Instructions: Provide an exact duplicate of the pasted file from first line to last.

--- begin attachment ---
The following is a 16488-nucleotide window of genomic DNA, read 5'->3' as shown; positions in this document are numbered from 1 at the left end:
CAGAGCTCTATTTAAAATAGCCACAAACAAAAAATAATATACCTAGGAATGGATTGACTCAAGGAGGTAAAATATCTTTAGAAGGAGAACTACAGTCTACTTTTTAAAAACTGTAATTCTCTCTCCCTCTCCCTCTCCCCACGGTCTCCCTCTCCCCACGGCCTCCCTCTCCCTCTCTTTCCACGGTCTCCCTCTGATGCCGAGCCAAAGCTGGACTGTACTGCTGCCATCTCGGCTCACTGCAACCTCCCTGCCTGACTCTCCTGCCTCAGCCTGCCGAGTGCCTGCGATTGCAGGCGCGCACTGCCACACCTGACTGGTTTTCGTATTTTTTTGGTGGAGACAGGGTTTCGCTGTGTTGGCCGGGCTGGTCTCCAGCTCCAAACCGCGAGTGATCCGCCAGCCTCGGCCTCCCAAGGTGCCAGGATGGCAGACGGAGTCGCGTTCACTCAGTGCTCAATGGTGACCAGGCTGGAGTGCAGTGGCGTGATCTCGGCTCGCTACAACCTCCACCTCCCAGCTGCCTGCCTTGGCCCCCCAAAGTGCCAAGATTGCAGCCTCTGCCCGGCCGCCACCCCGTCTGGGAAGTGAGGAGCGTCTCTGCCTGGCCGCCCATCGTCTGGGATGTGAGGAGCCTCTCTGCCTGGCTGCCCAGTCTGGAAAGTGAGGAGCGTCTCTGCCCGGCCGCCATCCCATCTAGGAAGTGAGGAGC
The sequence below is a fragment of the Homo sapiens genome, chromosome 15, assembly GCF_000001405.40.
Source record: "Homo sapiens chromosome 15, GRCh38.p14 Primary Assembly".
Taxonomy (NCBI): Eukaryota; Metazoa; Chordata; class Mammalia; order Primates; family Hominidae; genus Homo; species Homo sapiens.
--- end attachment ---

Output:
The following is a 16488-nucleotide window of genomic DNA, read 5'->3' as shown; positions in this document are numbered from 1 at the left end:
CAGAGCTCTATTTAAAATAGCCACAAACAAAAAATAATATACCTAGGAATGGATTGACTCAAGGAGGTAAAATATCTTTAGAAGGAGAACTACAGTCTACTTTTTAAAAACTGTAATTCTCTCTCCCTCTCCCTCTCCCCACGGTCTCCCTCTCCCCACGGCCTCCCTCTCCCTCTCTTTCCACGGTCTCCCTCTGATGCCGAGCCAAAGCTGGACTGTACTGCTGCCATCTCGGCTCACTGCAACCTCCCTGCCTGACTCTCCTGCCTCAGCCTGCCGAGTGCCTGCGATTGCAGGCGCGCACTGCCACACCTGACTGGTTTTCGTATTTTTTTGGTGGAGACAGGGTTTCGCTGTGTTGGCCGGGCTGGTCTCCAGCTCCAAACCGCGAGTGATCCGCCAGCCTCGGCCTCCCAAGGTGCCAGGATGGCAGACGGAGTCGCGTTCACTCAGTGCTCAATGGTGACCAGGCTGGAGTGCAGTGGCGTGATCTCGGCTCGCTACAACCTCCACCTCCCAGCTGCCTGCCTTGGCCCCCCAAAGTGCCAAGATTGCAGCCTCTGCCCGGCCGCCACCCCGTCTGGGAAGTGAGGAGCGTCTCTGCCTGGCCGCCCATCGTCTGGGATGTGAGGAGCCTCTCTGCCTGGCTGCCCAGTCTGGAAAGTGAGGAGCGTCTCTGCCCGGCCGCCATCCCATCTAGGAAGTGAGGAGC
The sequence below is a fragment of the Homo sapiens genome, chromosome 15, assembly GCF_000001405.40.
Source record: "Homo sapiens chromosome 15, GRCh38.p14 Primary Assembly".
Taxonomy (NCBI): Eukaryota; Metazoa; Chordata; class Mammalia; order Primates; family Hominidae; genus Homo; species Homo sapiens.